What to know before you go out onto lake ice
Feb 1, 2024, 6:00 PM
(Don Grayston/Deseret News)
SALT LAKE CITY — A deputy with the Salt Lake County Sheriff’s Office drowned while rescuing a woman who had fallen through the lake ice at Settlement Canyon Reservoir in Tooele County.
Emaloni Takitoa Lutui, 20, of Taylorsville, died while saving the life of a woman fighting to free herself from the icy water.
Utah safety experts warn: Do not go in the water or near the victim. Many would-be rescuers become victims too when moving in too close.
Officials are warning people to stay off lake ice as a warming period settles over northern Utah. Some Utah cities saw January temperatures rise above 60 degrees.
On Feb.13, 2023, the reservoir was the site of another tragedy:
The Tooele County Sheriff’s Office said that 14-year-old Jayden Davis’ body was recovered early Tuesday morning after calls of three teens falling through the ice at Settlement Canyon Reservoir.
Lake ice dangers
Devan Chavez of the Utah State Parks discusses the dangers of ice and tips for staying safe on lake ice.
According to the State Parks website:
Clear ice is capable of holding more weight than cloudy ice. There should be a minimum of 4 inches of clear ice before walking out onto the lake. There should also be at least 6 or more inches before taking a snowmobile or ATV on the ice. Late in the season (March-April) is particularly dangerous as ice deteriorates.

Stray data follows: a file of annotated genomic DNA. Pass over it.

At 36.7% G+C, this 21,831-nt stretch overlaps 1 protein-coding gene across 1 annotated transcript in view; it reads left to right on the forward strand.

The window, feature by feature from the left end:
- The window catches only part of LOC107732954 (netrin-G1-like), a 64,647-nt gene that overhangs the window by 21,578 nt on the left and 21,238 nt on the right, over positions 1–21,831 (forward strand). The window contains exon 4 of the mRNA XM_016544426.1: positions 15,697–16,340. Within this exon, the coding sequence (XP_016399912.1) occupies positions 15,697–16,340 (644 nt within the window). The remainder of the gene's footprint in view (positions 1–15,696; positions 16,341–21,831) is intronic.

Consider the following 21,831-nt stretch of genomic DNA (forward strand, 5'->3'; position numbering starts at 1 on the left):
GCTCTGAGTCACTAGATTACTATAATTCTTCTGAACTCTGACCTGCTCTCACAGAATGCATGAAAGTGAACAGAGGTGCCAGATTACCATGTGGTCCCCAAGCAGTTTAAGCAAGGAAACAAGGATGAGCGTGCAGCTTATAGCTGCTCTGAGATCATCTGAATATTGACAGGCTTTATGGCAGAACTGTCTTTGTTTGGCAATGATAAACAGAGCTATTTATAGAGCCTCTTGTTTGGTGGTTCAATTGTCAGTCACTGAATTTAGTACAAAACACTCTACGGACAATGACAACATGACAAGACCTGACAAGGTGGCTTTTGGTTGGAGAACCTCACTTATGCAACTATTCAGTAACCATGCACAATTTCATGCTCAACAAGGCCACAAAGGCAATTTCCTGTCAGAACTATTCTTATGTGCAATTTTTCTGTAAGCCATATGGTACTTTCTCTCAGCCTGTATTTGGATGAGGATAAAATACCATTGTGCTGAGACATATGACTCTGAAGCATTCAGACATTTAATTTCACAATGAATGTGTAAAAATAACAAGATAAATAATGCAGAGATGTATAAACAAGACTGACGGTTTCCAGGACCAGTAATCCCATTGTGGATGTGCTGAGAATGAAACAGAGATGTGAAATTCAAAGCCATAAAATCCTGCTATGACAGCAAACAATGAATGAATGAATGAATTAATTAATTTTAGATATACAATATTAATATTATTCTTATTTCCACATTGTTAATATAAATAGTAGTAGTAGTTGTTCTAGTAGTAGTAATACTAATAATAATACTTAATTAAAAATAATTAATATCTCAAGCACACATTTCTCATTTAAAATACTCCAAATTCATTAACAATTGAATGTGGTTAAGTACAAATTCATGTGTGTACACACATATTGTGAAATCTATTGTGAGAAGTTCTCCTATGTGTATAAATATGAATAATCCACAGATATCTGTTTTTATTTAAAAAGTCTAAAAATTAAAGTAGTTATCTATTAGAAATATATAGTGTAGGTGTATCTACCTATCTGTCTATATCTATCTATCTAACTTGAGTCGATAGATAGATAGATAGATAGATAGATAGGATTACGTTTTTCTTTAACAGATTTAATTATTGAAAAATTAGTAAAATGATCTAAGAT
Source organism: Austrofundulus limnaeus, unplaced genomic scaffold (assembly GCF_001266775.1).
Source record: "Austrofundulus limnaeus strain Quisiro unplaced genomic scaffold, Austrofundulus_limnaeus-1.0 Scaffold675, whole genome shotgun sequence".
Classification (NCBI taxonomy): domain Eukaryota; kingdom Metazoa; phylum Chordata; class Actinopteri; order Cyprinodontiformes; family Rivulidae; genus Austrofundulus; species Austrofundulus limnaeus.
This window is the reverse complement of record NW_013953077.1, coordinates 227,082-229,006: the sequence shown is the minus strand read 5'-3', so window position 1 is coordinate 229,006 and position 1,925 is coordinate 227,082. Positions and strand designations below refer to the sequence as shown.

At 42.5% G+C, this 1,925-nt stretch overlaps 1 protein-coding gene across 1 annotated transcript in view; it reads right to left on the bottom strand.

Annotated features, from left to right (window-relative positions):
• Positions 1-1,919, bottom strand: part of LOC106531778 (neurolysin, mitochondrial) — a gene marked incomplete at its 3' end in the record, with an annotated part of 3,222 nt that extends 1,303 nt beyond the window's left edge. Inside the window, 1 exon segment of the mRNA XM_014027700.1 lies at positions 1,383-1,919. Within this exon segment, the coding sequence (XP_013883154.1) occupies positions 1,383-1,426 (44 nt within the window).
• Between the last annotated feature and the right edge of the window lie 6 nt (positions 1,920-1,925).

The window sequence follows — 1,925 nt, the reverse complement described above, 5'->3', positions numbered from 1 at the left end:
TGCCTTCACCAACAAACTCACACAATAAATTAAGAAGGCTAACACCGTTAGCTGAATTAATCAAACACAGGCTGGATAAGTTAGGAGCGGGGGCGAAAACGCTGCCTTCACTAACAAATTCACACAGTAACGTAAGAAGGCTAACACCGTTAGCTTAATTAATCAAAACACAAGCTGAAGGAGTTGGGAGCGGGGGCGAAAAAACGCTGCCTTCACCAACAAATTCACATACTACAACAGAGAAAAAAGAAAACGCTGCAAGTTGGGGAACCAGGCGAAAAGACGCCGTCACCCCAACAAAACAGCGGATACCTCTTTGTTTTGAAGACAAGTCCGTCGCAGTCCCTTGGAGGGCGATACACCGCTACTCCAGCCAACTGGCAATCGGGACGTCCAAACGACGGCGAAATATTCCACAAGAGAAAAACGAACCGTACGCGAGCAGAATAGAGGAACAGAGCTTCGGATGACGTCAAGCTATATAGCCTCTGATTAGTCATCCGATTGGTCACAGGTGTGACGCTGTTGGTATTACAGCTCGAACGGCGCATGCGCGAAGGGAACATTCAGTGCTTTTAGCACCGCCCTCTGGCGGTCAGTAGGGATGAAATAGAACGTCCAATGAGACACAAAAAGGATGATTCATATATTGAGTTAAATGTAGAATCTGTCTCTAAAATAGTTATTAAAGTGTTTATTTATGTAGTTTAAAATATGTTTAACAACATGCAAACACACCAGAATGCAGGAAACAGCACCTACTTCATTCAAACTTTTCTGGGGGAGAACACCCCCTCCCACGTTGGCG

Chavez reminded ice anglers and snowmobilers to check the individual state park current conditions the day they plan to head out, not the night before.
“Not only is it a big portion of your safety, but if an ice-fishing tournament has been cancelled, it saves you from driving all the way there and finding some disappointment once you get there,” Chavez said.
He added ice is not uniform across the entire reservoir.
“It’s important to remember . . . just because it’s 9 inches, 10 inches, 15 inches in one place, it could be very well different a couple feet away.”
The State Parks also notify visitors:
Currently registered snowmobiles and snowdogs are allowed on the ice at state parks, but may only access from designated boat ramps. Do so at your own risk. No cars, trucks, vans or SUVs are allowed on the ice. Responsibility for any accidents or problems while using OHVs in state parks rests with the operator.
Chavez also advised that outdoor enthusiasts never go out onto the ice alone. Always let a friend or family member know where you will be and when they should expect to hear from you, the Utah DNR advises.
“Taking every safety precaution possible if you do decide to venture on the ice is paramount, especially not going alone; having someone there to help if you fall in; you help if they fall in — and call for help.”
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